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Before students begin researching their topic, ask them to respond to questions that give them space to reflect on their previous knowledge of the topic, any potential lived experiences, and emotions the topic may elicit.
Sample questions to ask to encourage students to explore their pre-existing emotions and knowledge (including lived and academic) of the topic:
Students need guidance to learn that different audiences create different types of sources. Students also need an opportunity to explore how different audiences consider different types of sources more or less appropriate as valid forms of evidence. Before students begin gathering their own evidence from sources, ask students to explore stakeholders who might be interested in this topic, and then consider what that audience’s interest or perspective on the topic might be, and what types of evidence that audience uses when sharing information.
Sample question prompts for encouraging students to explore who else might be interested in this topic and why:
Direct students to this table as a systematic way to start thinking about how audience, claims, criteria and evidence intersect, along with search tools that are useful for different types of questions. Ask students to fill in the Stakeholder column based on their topic.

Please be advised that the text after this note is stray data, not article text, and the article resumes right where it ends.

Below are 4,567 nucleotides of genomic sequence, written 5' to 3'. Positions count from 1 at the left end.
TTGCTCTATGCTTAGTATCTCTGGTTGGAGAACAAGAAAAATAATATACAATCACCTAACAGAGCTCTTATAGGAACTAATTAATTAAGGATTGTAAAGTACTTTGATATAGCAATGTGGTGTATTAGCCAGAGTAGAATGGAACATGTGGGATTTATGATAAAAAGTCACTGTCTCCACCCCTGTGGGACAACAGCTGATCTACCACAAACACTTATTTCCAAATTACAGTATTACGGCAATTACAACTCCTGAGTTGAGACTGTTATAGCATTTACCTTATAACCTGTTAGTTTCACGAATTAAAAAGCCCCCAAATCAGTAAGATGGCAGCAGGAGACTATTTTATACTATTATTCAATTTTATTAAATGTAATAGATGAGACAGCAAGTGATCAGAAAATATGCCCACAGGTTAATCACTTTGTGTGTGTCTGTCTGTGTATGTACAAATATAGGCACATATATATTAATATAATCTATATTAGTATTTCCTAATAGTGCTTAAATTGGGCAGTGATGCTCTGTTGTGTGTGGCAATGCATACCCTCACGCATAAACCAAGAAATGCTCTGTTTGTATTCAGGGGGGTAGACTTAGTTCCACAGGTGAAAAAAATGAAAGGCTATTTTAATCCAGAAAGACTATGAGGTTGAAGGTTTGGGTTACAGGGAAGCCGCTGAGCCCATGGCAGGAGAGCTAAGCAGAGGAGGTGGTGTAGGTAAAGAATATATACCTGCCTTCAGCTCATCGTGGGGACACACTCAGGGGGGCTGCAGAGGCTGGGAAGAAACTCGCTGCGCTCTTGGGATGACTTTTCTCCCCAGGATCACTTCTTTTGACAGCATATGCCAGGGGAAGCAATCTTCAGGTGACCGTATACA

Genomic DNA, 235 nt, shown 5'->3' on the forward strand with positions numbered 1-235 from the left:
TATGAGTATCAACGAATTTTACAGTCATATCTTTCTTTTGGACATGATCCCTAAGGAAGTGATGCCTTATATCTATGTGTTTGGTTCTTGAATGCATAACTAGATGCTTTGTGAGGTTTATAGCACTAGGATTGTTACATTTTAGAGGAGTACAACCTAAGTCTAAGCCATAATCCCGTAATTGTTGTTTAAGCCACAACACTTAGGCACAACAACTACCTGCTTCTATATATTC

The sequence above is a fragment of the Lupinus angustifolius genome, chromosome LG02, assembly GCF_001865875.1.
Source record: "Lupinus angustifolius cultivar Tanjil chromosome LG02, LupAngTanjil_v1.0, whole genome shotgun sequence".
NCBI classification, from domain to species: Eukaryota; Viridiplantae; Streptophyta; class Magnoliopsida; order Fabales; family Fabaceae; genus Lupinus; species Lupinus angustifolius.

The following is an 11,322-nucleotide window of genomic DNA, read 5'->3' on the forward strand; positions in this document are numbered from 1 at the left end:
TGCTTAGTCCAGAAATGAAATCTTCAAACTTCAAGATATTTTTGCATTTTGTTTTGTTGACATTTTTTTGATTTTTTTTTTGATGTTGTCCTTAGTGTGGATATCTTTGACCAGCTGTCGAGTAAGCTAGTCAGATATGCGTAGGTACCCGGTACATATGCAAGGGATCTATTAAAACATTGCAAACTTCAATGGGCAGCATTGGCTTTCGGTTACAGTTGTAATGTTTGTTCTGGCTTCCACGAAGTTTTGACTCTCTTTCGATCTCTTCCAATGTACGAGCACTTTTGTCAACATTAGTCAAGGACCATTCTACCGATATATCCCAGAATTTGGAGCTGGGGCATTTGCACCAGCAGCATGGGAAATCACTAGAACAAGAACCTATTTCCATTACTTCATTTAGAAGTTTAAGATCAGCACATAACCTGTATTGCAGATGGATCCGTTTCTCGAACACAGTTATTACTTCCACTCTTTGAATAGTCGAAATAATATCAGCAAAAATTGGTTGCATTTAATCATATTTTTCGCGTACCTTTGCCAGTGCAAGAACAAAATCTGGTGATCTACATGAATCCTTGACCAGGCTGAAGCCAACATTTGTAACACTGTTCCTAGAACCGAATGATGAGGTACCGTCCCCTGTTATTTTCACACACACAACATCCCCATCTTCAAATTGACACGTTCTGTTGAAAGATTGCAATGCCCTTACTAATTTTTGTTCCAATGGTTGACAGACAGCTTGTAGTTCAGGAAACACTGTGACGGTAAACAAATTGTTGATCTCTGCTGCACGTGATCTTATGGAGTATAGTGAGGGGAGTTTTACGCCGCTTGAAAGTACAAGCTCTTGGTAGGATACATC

|Questions||Evidence||Stakeholders||Example Research Tools|
|What does the research say?||Scholarly articles, Whitepapers, Books, etc.|
|What do the numbers say?||Statistics, Profits, Ratings, etc.|
|What do the tastemakers say?||Editorials, Celebrity testimonials, Reviews, etc.|
|What does the public say?||Box Office, Attendance, Sales rates, Votes, etc.|
|What do the experts say?||Reviews, Editorials, Opinions, Books, etc.|
After students identify their topic and delve deeper into searching for sources, they can find it tempting to move away from exploration behaviors. However, the more information students have, the more sophisticated their exploration strategies can become. At this stage, reinforce the concept that asking questions is an iterative process, and find ways to reward students for using the information they are finding to ask new (and hopefully richer) questions. Occasionally, these questions will be targeted questions, in which the student seeks specific facts - and there is a place for those types of questions. But encourage students not to get hung up on fact cherry-picking missions, and instead demonstrate the advantages of more open-ended question asking.
Sample question prompts that encourage iterative searching:
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